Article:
Delegation versus abdication – are you an effective delegator?
How often do you get to the end of a work day and wonder where the time went? You barely dented your to-do list, let alone completed it. Delegation, either to internal team members or external contractors, is a great way to free up your precious diary space. But is it that simple?
As with anything involving people, delegation is not an exact science. Different approaches are needed depending on who you’re trusting with your task. Delegating work effectively requires effort and time. Indeed, the initial time invested in handing over the task will likely be greater than if you simply did the job yourself – but the longer-term impact, for example, empowering and upskilling employees, can have great mutual benefits.
The “It’s faster if I just do it myself” mindset is a productivity trap, often preventing the development of new and better methods. If you teach someone your way, they can master it and add their own value, and they’re also likely to appreciate the opportunity for personal development and be more engaged in their role.
“No person will make a great business who wants to do it all himself or get all the credit.” – Andrew Carnegie
Don’t confuse delegation with abdication. When you delegate, the buck stops with you; you are still responsible for the task being completed successfully.
What abdication looks like:
1. Issuing a task to anyone and forgetting about it, likely prompting distrust and a lack of respect.
2. Providing insufficient or unclear information. Giving “free rein” typically causes poor ongoing communication and lots of assumptions.
3. Assuming the team member immediately understood the task and expectations, often results in procrastination, re-work, low productivity and, potentially, poor morale.
4. Not setting a timeframe, causing delays and budget blowouts.
5. Not reviewing outcomes, leading to resentment and an increased likelihood of future mistakes and issues.
What delegation looks like:
1. Assessing the task, assigning the right person and supporting them throughout, thus building mutual trust and respect.
2. Communicating clearly and precisely, using language and methods that resonate with the individual. This will build a stronger connection.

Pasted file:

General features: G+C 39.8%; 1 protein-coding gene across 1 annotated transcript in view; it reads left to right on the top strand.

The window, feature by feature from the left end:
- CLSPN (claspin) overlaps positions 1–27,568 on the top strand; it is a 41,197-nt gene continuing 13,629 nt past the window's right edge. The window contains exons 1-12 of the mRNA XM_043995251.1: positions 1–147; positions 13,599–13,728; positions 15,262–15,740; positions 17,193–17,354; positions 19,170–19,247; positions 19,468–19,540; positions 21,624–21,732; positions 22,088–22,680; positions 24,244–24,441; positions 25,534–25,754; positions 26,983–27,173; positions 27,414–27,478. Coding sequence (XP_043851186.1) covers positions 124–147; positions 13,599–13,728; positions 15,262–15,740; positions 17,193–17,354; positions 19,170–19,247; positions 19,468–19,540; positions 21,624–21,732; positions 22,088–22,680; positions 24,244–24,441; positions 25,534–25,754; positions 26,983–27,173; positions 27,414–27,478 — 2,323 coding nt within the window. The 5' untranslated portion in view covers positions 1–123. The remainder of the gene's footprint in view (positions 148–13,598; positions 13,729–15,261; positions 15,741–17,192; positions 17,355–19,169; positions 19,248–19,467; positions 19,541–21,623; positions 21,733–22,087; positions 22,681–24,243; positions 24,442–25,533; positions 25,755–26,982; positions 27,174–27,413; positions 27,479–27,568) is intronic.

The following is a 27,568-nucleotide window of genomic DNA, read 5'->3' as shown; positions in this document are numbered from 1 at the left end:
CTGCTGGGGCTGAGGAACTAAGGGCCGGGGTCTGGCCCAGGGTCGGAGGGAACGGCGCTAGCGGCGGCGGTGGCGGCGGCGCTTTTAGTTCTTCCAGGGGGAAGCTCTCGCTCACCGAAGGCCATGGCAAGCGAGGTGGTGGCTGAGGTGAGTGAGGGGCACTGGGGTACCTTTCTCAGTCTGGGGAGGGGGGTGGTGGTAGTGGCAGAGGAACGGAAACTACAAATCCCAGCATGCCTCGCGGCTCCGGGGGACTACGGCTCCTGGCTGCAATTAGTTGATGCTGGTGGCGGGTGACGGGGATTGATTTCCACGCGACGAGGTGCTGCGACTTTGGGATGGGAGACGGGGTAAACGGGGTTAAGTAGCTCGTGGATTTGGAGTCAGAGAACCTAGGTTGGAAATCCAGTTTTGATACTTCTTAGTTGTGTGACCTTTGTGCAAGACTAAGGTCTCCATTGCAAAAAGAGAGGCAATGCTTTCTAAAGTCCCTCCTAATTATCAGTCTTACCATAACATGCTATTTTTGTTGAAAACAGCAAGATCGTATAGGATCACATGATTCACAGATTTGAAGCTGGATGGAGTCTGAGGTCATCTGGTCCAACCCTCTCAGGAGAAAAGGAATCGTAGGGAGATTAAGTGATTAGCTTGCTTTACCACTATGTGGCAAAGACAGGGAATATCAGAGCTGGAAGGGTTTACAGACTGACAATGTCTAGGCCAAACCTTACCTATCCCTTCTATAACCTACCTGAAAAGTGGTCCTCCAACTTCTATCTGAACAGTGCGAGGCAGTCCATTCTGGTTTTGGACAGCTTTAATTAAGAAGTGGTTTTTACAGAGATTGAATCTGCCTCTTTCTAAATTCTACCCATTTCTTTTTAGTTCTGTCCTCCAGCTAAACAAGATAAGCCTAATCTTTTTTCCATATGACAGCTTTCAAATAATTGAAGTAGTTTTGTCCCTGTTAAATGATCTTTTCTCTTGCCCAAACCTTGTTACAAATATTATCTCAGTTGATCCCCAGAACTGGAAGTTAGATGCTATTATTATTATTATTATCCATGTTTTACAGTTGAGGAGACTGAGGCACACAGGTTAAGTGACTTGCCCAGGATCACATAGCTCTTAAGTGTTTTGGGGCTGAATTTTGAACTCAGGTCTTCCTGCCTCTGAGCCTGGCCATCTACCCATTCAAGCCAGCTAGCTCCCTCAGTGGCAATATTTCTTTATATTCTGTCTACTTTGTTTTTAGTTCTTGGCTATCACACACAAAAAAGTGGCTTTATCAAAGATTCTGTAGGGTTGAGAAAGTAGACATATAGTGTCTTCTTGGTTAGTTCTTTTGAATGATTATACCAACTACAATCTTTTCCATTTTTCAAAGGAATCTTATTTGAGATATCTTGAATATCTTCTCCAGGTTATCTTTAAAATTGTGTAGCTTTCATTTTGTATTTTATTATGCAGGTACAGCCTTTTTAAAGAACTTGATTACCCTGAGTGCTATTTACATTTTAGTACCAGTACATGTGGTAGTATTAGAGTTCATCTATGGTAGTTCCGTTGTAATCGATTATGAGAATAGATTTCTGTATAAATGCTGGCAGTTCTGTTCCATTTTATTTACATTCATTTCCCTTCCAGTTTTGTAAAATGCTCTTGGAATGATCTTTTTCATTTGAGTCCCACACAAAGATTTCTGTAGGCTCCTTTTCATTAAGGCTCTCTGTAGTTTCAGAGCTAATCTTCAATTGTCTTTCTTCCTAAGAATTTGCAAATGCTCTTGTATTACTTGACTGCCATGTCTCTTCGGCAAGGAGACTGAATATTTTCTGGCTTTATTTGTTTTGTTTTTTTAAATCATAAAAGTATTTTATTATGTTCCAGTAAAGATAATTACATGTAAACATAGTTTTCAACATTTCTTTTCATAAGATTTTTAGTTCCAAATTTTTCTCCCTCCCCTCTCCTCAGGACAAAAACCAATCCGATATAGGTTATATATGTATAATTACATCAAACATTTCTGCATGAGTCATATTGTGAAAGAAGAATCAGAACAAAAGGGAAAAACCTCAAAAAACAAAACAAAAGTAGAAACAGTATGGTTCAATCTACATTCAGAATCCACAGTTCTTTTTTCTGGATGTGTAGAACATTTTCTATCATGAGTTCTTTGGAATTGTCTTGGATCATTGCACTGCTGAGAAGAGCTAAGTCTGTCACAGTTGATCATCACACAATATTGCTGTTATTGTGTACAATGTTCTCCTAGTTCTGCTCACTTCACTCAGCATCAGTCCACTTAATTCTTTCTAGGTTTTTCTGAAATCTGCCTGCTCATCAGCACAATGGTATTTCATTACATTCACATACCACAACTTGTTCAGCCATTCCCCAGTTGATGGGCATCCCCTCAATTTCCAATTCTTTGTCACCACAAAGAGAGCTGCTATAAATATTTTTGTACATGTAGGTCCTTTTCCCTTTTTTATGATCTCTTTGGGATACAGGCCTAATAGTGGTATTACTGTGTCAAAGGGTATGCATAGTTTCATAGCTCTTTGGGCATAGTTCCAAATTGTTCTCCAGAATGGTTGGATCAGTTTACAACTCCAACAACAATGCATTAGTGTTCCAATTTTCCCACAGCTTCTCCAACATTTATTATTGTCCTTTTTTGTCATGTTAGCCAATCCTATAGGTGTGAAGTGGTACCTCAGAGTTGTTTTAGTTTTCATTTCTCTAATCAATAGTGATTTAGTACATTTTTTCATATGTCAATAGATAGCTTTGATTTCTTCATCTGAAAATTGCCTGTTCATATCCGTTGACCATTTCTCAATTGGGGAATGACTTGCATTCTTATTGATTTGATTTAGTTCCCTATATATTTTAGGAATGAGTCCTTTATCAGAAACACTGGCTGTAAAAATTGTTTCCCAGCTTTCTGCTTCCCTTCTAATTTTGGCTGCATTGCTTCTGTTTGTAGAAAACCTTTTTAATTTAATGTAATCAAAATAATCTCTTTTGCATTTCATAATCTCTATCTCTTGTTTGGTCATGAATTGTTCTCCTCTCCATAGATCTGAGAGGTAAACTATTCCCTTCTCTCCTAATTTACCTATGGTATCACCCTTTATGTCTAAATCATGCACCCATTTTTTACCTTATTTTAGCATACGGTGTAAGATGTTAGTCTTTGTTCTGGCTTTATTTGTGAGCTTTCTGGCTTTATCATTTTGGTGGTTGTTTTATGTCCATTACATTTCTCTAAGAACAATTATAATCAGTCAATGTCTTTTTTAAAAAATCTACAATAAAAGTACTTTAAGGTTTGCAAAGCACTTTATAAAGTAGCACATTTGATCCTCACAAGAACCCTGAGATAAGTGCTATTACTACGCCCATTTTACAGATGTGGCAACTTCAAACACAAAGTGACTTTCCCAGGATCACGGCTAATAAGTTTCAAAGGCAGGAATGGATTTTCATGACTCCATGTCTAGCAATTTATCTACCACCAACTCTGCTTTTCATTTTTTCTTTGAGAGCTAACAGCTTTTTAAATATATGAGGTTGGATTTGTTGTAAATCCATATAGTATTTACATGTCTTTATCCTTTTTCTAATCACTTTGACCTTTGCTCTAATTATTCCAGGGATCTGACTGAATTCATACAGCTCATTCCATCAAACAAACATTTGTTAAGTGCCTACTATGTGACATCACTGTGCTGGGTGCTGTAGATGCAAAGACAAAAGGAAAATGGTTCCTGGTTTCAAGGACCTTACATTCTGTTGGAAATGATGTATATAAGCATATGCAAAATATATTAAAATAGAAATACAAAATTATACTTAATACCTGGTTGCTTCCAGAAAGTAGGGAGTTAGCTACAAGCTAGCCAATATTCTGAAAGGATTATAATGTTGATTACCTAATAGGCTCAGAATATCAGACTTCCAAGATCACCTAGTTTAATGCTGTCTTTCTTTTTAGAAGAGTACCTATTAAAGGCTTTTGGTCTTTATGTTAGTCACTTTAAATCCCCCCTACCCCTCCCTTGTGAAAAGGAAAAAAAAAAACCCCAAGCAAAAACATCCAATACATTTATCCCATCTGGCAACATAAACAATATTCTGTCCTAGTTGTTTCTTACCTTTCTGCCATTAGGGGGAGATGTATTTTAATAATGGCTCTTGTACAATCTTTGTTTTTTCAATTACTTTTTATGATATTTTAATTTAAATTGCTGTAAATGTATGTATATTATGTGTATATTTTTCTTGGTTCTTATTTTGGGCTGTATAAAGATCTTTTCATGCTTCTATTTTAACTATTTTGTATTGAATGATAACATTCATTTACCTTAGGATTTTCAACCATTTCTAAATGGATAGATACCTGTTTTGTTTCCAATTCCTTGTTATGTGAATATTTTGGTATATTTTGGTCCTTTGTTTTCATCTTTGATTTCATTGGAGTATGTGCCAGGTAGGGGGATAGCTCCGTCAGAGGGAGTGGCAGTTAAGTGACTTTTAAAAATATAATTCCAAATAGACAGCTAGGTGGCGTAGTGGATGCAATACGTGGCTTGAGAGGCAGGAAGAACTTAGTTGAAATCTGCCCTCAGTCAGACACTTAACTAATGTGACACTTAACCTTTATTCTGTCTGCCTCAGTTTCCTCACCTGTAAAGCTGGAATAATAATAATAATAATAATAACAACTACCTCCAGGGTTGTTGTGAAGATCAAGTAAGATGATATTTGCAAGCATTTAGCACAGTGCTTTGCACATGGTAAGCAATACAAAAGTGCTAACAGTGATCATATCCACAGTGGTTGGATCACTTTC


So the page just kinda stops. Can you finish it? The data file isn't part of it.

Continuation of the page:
3. Asking the team member to repeat back instructions to ensure they have clarity. This will minimise procrastination and re-work, and increase confidence and productivity.
4. Setting a clear timeframe and requesting regular updates until the task is complete. This increases the likelihood of the job being completed on time.
5. Reviewing outcomes with the team member. Taking time to discuss what went well and what could be done differently next time will improve future outcomes for all involved.
First steps in delegation
The best way to start investigating the benefits of delegation is by making a list. Think about:
• Which tasks could I delegate?
• Who would be the best person to assign? How could the tasks be a valuable part of their career development?
• What training is needed?
• What’s expected of each task, and what is the best process? What systems should be created?
• What other support will I need to offer for improved productivity? For example, will weekly check-ins be required to ensure success?
Delegation is a skill you can learn. It’s also an investment in your people and your time freedom – and that’s a genuine win-win.
Delegation is an investment in your people and YOUR time freedom. It’s also a learned skill. Pathfinder Solutions can help you put the processes and systems in place for a more productive and profitable business. #BeBetter #GetYourTimeBack #DevelopYourTeam
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